In the legislative realm, the US Congress is poised to renew its ban on creating CRISPR babies, as well as “three-parent babies” that are used to prevent mitochondrial disease inheritance. But blocking all embryonic DNA changes create new problems, argues I. Glenn Cohen, a bioethicist and legal scholar. The approach problematically curtails all endeavors, rather than just the more controversial applications, he said. As a representative body, Congress is meant to be held accountable to the interests of its constituents, but barring any knowledge of what its constituents actually want (such as in the case of CRISPR), it often acts in order to promote its own interest (namely re-election), and CRISPR babies are most likely not popular particularly after November’s shocking revelation that Chinese scientist He Jiankui had successfully created the world’s first gene-edited babies.
At the US Food and Drug Administration, administrators are regulating CRISPR as though it’s a drug rather than a device or a tool, and genetically modified animals as though they are drugs themselves. The distinction is important, but only for the internal legitimacy of the organization’s actions, not for any reality outside of it. And while these have penetrating implications for health and progress, these are not the questions it asks.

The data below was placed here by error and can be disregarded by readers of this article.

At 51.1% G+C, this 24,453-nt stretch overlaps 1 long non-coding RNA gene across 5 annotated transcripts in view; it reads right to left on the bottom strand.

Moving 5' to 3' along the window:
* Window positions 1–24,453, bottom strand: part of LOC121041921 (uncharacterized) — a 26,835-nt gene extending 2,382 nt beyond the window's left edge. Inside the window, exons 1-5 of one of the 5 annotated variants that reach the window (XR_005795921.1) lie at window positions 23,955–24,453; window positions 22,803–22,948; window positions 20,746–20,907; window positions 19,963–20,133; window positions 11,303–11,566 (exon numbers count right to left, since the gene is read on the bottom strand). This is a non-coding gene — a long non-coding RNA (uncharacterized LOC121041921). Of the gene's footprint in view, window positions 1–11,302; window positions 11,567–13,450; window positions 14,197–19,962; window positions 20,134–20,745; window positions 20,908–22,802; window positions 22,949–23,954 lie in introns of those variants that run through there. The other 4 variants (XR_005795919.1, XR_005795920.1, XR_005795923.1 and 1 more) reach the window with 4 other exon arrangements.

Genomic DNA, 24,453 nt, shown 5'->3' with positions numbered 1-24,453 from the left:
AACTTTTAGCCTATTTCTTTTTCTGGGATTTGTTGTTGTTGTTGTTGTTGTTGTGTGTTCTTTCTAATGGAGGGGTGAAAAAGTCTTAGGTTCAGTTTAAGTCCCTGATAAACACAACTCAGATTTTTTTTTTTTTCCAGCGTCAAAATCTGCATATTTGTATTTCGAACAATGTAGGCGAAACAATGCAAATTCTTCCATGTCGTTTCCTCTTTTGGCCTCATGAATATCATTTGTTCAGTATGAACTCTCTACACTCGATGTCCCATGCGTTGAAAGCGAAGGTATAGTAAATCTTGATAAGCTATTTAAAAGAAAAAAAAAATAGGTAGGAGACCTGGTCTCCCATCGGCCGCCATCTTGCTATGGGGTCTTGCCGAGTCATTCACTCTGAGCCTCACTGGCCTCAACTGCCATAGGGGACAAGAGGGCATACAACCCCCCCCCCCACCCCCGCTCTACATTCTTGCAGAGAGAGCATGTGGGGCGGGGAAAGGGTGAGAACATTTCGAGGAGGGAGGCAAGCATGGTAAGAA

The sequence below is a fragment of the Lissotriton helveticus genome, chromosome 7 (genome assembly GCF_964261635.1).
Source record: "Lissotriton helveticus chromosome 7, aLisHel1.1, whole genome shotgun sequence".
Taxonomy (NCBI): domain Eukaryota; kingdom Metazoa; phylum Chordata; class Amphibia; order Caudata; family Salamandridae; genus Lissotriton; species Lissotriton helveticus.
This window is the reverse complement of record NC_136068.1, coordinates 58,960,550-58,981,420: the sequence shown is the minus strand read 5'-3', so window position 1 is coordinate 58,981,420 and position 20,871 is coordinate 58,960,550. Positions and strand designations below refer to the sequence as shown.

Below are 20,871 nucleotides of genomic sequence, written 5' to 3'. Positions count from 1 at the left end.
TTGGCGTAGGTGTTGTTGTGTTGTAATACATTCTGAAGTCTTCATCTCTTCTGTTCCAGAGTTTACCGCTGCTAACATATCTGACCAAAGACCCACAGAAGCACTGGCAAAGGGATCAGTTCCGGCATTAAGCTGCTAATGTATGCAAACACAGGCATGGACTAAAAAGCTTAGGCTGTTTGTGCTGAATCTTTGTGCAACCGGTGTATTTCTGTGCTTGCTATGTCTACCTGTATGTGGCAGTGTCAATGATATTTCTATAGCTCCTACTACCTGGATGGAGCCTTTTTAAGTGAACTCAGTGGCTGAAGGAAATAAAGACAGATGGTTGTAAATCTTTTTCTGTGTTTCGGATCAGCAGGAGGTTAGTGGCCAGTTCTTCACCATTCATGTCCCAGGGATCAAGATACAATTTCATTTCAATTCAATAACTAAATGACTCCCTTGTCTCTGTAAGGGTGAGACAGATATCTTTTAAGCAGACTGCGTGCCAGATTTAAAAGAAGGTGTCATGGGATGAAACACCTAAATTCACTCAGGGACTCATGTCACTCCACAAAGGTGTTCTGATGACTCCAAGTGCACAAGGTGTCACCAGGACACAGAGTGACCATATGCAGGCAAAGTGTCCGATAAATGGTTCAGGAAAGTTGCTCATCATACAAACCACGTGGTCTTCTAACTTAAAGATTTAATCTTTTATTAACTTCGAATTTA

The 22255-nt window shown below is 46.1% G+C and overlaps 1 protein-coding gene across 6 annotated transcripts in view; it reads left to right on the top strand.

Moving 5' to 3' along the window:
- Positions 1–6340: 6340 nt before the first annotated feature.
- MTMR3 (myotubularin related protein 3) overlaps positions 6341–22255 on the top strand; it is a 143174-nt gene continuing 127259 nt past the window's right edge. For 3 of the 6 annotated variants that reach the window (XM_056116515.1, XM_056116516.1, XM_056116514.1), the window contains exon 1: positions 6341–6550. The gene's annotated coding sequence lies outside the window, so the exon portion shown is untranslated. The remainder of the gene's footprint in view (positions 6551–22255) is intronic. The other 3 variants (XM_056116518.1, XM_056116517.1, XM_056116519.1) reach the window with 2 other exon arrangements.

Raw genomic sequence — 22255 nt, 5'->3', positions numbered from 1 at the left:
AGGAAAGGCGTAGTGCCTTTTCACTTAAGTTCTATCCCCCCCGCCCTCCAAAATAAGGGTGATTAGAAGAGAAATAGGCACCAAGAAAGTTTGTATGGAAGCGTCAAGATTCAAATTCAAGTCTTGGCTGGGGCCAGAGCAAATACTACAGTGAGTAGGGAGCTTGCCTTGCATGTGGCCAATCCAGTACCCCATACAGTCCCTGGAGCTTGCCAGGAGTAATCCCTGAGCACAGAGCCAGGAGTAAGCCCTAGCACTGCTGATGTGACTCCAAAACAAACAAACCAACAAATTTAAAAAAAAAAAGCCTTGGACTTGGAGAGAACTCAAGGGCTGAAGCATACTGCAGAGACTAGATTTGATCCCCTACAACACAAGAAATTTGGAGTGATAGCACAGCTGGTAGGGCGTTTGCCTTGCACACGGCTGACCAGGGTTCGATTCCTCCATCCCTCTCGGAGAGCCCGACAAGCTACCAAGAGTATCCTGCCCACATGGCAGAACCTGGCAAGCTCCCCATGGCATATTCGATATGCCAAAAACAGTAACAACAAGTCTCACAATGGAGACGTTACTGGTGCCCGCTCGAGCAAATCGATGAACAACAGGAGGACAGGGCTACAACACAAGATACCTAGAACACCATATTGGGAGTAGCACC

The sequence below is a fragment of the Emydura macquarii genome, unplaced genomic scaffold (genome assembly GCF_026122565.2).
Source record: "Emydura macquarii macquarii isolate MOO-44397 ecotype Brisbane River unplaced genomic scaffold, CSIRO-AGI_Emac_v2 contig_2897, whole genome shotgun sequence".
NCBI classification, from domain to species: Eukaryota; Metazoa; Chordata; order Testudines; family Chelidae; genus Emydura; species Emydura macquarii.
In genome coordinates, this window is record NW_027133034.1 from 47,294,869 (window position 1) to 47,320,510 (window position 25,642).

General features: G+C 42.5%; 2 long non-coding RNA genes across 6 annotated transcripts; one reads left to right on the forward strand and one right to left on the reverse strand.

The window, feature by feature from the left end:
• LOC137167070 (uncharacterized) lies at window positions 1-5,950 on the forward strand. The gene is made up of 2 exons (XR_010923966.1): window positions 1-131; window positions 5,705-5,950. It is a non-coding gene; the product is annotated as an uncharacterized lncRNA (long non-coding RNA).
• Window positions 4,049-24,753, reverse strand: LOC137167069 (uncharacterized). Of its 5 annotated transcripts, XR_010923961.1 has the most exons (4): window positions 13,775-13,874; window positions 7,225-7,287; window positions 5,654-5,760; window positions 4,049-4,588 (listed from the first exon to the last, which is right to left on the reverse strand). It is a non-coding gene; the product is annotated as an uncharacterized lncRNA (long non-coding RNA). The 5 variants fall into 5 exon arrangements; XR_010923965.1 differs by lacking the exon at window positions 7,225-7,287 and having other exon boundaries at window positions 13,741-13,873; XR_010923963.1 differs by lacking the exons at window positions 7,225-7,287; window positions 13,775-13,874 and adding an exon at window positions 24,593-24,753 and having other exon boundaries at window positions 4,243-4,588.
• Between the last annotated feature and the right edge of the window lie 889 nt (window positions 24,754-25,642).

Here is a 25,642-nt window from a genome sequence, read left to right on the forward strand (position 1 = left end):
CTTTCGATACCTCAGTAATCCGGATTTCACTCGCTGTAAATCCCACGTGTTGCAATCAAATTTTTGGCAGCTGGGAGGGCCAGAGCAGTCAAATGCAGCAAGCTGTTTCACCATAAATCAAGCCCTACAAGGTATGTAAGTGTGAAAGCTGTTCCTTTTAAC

How then do we best resolve the tension between the legitimate goals of political representation and legality with a morally sound and evidence-based use of genetic technologies? There have been two variations of democratic deliberation arguments: One from well-meaning scientists, bioethicists and other commentators, who advocate for the greater role of “public debate,” and the other from those who argue for bringing together all of the stakeholders in the regulation debate. These formulations, however, are often reactions to the absence of rules, controls and authority that should exist to constrain or permit certain kinds of CRISPR applications, rather than a sincere examination of the content of the moral implications that should determine the structure of this international venue.